We’ve talked about the importance of employee engagement before – how engaged workers are less likely to steal, negatively influence their coworkers and miss workdays.  “Engaged” here is defined as employees who are “involved in, enthusiastic about and committed to their work and workplace”, according to study sponsor Gallup.

A recent study outlined in the Harvard Business Review adds yet another statistic to the stack of reasons to engage employees in their work.  Nine out of ten people are willing to earn less money to do more meaningful work.  In fact, people would give up 23% of their lifetime earnings in order to have a job that was always meaningful.

And that’s not all.  They also spend one additional hour per week working, and take two fewer days of paid leave per year, and are more productive at work.  All of these benefits translate to $9,078 per worker, per year, in extra value a company can derive from making an employee’s work highly meaningful.

Given the tremendous amount of money at stake, why are companies so bad at making work meaningful? In the United States, only one in three employees finds work meaningful – far better than almost anywhere else, but still pitifully low.

One of the main reasons is that it’s difficult to bring meaning to every job.  It’s a higher-level process, one that doesn’t float to the top of a list of urgent problems.  It’s a noble goal, but it seems like there’s always another fire to put out instead.

It doesn’t have to be complicated, however.  Here are three ways you can bring more meaning to the work done by your employees.

Make Sure Your Managers Are Doing Their Job

There are many reasons that people get promoted.  Unfortunately, not all of them involve a desire to manage people.  Some managers don’t even have the ability to manage people.  Sometimes, it takes a little while to discover that.

One of the most important parts of any manager’s job is to help their employees believe they have the employees’ own best long-term interests at heart.  Among other things, this means helping employees identify where they’d like their professional career to end up, and helping them get there.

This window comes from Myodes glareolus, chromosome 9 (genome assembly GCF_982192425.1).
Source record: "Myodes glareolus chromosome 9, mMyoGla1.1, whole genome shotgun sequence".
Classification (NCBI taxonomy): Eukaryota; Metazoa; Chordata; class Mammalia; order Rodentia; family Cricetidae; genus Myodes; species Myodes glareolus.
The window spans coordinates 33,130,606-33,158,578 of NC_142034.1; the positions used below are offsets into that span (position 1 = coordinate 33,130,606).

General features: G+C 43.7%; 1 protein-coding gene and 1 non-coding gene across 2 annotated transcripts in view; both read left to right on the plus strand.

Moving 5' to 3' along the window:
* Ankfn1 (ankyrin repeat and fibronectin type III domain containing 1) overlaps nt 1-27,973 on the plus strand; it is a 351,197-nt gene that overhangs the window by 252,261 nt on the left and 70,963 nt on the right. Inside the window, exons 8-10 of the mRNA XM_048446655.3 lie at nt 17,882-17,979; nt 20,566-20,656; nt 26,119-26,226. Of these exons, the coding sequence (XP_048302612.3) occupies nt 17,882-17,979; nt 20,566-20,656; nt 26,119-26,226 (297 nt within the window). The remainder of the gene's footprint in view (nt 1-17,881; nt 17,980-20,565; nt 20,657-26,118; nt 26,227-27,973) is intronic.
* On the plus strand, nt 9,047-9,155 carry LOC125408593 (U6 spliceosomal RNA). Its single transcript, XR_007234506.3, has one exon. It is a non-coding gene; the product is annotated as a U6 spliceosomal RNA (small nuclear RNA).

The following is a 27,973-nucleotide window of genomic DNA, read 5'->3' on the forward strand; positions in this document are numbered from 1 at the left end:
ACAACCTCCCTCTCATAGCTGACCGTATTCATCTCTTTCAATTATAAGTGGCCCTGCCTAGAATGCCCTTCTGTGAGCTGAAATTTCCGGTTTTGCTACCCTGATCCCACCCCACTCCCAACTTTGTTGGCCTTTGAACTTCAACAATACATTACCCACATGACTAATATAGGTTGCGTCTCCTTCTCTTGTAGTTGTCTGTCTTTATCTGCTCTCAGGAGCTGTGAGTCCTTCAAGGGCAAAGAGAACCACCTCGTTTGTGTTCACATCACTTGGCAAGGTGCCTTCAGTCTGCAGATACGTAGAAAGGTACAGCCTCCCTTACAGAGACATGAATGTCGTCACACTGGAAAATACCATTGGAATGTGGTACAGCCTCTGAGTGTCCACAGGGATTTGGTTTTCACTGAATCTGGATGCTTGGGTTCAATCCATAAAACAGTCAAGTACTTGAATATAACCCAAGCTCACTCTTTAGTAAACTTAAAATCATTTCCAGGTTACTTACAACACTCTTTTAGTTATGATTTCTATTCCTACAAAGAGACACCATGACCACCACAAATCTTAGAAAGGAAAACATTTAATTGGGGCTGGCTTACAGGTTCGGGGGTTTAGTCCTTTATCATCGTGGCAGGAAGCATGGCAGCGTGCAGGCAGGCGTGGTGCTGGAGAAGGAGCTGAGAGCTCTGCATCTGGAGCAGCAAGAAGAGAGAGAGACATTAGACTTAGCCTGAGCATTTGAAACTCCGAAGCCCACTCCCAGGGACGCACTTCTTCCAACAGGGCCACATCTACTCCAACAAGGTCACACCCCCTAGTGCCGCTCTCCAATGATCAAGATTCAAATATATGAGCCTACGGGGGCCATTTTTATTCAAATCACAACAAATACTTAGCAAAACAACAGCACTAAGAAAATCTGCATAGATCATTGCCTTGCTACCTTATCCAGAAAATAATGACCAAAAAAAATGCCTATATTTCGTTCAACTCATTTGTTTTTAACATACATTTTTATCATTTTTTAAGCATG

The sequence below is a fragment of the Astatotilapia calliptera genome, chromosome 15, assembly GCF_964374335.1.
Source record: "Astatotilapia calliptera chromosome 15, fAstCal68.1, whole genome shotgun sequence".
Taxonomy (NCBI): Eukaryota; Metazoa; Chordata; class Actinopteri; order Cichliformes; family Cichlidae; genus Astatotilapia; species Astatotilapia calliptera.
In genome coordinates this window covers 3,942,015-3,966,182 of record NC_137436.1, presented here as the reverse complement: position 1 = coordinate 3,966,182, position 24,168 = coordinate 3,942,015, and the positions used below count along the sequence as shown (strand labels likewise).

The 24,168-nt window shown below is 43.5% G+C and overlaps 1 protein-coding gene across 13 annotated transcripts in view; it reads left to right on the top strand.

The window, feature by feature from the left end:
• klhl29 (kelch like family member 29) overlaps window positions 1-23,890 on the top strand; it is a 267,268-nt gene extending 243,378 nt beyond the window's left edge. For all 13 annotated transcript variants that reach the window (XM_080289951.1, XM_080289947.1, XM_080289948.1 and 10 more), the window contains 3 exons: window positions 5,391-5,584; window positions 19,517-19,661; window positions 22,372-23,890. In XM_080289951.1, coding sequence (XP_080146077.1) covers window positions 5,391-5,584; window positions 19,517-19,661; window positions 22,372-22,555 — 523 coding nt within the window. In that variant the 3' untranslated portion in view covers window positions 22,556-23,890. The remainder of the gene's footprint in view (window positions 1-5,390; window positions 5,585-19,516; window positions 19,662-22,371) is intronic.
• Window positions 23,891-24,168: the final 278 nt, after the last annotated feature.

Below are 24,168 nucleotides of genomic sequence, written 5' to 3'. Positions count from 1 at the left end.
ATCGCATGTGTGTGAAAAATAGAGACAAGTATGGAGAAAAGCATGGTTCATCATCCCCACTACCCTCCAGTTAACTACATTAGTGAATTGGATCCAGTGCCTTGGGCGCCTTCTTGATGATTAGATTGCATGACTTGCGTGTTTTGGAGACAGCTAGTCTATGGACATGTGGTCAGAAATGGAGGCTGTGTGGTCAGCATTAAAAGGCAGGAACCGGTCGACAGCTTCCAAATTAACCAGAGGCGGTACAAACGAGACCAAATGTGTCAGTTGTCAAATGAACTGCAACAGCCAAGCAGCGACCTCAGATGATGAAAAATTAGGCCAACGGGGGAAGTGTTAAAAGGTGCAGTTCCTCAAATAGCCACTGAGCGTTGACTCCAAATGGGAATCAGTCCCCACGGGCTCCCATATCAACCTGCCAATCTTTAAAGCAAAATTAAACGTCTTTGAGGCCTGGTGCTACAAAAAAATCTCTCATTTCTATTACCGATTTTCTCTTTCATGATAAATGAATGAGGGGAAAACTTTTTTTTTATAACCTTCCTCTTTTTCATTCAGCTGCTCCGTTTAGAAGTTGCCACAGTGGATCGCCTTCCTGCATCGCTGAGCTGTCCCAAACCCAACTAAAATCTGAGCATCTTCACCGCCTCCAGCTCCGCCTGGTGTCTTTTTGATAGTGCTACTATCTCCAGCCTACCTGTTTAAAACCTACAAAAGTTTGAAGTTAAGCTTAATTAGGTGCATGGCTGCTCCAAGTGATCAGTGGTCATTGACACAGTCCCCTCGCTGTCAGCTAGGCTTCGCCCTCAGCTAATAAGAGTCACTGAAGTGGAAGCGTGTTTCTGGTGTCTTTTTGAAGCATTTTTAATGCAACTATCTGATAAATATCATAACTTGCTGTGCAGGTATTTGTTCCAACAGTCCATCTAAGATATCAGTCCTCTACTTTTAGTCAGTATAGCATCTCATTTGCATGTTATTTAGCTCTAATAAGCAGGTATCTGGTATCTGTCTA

If your managers aren’t helping interested employees plan their professional development, you’re missing out on an easy opportunity to help employees find meaning in their work.  Make sure all of your managers are trained in how to do this, and make sure they’re doing it regularly for each of their reports interested in professional development and growth.

Encourage Front-Line Contributions, and Put Them Into Action

One of the many blessings of working for a small- or mid-sized business is that there aren’t seven layers of management between the CEO and the front-line employees.  But that doesn’t mean communication is always perfect, either.

In many companies, front line employees are directed to enact a strategy created by someone else.  While they understand their job description, and they know their tasks, they may not truly know why they’re doing what they’re doing, and they may not even be sure who decided they needed to do it.  It’s difficult to find meaning in a job when you don’t know why you’re doing what you’re doing, especially if you think there’s a better way.  If this is the case, there’s probably also a tremendous amount of knowledge sitting untapped on the front lines of companies – knowledge held by people who haven’t seen evidence that their input would be valued by the company.

Both of these problems can be fixed by encouraging better communication between those building the company’s strategic path and those implementing the front-line tactics to realize that strategy.  Processes should come with explanations for why they’re important, so people understand the value they’re contributing.  And employees should be encouraged to submit ideas for improvement to a group of people empowered to consider them and implement them into the company’s strategy.

The most important part of this process is to let the contributing employee know their input is valuable, even if their idea wasn’t implemented.  Explain to them why the idea wasn’t implemented, and encourage them to submit more ideas in the future.  Finally, don’t forget to let front-line employees know when one of their ideas was implemented.  This creates positive feedback, which will lead to more idea contributions in the future.

Make the Community a Better Place

One of the most important things small businesses can do is work to make their community a better place.  This isn’t because of some advertising benefit or profit motivation – it’s because it’s the right thing to do.  We all live in our communities, and we want them to be positive places to live and grow.

There are other benefits, too.  Providing employees with an opportunity to improve the world in a way they can personally experience adds meaning to their work.  It increases their devotion to the company, and makes them work harder at their primary role.  In short, it helps them find meaning in work.

If your company doesn’t currently support your community beyond its commercial endeavors, find a way to do that – one that brings energy and excitement to your employees. You’ll see exactly what so many companies already do, which is that this yields far more benefits than it costs.

To learn how WingSwept can help your business make better use of technology, call us at 919-779-0954 or email us at Team_WingSwept@WingSwept.com.